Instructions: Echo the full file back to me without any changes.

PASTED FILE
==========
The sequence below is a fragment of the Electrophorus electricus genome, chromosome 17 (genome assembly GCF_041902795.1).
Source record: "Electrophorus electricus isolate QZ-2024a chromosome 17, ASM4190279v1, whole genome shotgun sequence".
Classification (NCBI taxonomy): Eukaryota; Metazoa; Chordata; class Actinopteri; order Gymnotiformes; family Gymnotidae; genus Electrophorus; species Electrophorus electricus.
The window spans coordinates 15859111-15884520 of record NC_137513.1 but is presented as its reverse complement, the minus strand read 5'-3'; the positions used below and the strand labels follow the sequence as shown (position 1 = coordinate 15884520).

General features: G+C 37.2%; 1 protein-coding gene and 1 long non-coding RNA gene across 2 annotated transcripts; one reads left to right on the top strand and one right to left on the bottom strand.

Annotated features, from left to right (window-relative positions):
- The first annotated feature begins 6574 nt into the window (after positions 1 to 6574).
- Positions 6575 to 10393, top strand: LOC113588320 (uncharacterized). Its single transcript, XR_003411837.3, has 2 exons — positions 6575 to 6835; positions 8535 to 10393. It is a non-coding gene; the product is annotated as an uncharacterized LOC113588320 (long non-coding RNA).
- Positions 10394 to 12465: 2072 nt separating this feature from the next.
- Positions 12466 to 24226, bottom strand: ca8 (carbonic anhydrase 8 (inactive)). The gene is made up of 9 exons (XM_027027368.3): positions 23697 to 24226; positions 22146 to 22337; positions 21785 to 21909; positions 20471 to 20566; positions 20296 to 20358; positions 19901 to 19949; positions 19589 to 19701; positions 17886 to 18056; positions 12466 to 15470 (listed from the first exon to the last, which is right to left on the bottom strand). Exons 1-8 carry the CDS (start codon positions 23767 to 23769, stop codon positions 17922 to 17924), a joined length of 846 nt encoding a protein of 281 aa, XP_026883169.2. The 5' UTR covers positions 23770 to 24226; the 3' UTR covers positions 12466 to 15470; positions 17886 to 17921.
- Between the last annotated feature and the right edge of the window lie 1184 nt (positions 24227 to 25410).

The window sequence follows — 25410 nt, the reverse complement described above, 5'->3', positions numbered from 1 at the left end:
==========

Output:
The sequence below is a fragment of the Electrophorus electricus genome, chromosome 17 (genome assembly GCF_041902795.1).
Source record: "Electrophorus electricus isolate QZ-2024a chromosome 17, ASM4190279v1, whole genome shotgun sequence".
Classification (NCBI taxonomy): Eukaryota; Metazoa; Chordata; class Actinopteri; order Gymnotiformes; family Gymnotidae; genus Electrophorus; species Electrophorus electricus.
The window spans coordinates 15859111-15884520 of record NC_137513.1 but is presented as its reverse complement, the minus strand read 5'-3'; the positions used below and the strand labels follow the sequence as shown (position 1 = coordinate 15884520).

General features: G+C 37.2%; 1 protein-coding gene and 1 long non-coding RNA gene across 2 annotated transcripts; one reads left to right on the top strand and one right to left on the bottom strand.

Annotated features, from left to right (window-relative positions):
- The first annotated feature begins 6574 nt into the window (after positions 1 to 6574).
- Positions 6575 to 10393, top strand: LOC113588320 (uncharacterized). Its single transcript, XR_003411837.3, has 2 exons — positions 6575 to 6835; positions 8535 to 10393. It is a non-coding gene; the product is annotated as an uncharacterized LOC113588320 (long non-coding RNA).
- Positions 10394 to 12465: 2072 nt separating this feature from the next.
- Positions 12466 to 24226, bottom strand: ca8 (carbonic anhydrase 8 (inactive)). The gene is made up of 9 exons (XM_027027368.3): positions 23697 to 24226; positions 22146 to 22337; positions 21785 to 21909; positions 20471 to 20566; positions 20296 to 20358; positions 19901 to 19949; positions 19589 to 19701; positions 17886 to 18056; positions 12466 to 15470 (listed from the first exon to the last, which is right to left on the bottom strand). Exons 1-8 carry the CDS (start codon positions 23767 to 23769, stop codon positions 17922 to 17924), a joined length of 846 nt encoding a protein of 281 aa, XP_026883169.2. The 5' UTR covers positions 23770 to 24226; the 3' UTR covers positions 12466 to 15470; positions 17886 to 17921.
- Between the last annotated feature and the right edge of the window lie 1184 nt (positions 24227 to 25410).

The window sequence follows — 25410 nt, the reverse complement described above, 5'->3', positions numbered from 1 at the left end: